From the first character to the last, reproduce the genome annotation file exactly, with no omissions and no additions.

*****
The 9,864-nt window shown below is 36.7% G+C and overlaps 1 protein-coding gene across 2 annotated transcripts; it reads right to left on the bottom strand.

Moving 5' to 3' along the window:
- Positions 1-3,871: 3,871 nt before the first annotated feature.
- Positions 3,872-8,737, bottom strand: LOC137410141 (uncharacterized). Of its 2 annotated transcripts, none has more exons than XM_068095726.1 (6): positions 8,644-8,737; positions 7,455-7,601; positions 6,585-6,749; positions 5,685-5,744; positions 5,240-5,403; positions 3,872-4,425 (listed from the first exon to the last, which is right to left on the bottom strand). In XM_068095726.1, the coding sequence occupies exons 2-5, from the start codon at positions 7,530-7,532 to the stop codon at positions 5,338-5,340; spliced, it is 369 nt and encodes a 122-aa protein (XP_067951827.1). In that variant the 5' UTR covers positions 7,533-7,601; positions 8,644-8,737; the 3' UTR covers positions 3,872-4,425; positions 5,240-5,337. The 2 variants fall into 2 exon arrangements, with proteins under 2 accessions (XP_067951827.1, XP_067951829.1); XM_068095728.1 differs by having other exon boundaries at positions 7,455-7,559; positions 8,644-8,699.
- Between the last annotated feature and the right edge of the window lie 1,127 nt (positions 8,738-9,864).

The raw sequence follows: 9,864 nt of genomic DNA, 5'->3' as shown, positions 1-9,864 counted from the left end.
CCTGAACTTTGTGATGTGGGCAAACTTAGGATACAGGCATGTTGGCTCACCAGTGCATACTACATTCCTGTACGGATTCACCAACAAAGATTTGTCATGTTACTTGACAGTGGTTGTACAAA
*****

The 9,864-nt window shown below is 36.7% G+C and overlaps 1 protein-coding gene across 2 annotated transcripts; it reads right to left on the bottom strand.

Moving 5' to 3' along the window:
- Positions 1-3,871: 3,871 nt before the first annotated feature.
- Positions 3,872-8,737, bottom strand: LOC137410141 (uncharacterized). Of its 2 annotated transcripts, none has more exons than XM_068095726.1 (6): positions 8,644-8,737; positions 7,455-7,601; positions 6,585-6,749; positions 5,685-5,744; positions 5,240-5,403; positions 3,872-4,425 (listed from the first exon to the last, which is right to left on the bottom strand). In XM_068095726.1, the coding sequence occupies exons 2-5, from the start codon at positions 7,530-7,532 to the stop codon at positions 5,338-5,340; spliced, it is 369 nt and encodes a 122-aa protein (XP_067951827.1). In that variant the 5' UTR covers positions 7,533-7,601; positions 8,644-8,737; the 3' UTR covers positions 3,872-4,425; positions 5,240-5,337. The 2 variants fall into 2 exon arrangements, with proteins under 2 accessions (XP_067951827.1, XP_067951829.1); XM_068095728.1 differs by having other exon boundaries at positions 7,455-7,559; positions 8,644-8,699.
- Between the last annotated feature and the right edge of the window lie 1,127 nt (positions 8,738-9,864).

The raw sequence follows: 9,864 nt of genomic DNA, 5'->3' as shown, positions 1-9,864 counted from the left end.
CCTGAACTTTGTGATGTGGGCAAACTTAGGATACAGGCATGTTGGCTCACCAGTGCATACTACATTCCTGTACGGATTCACCAACAAAGATTTGTCATGTTACTTGACAGTGGTTGTACAAA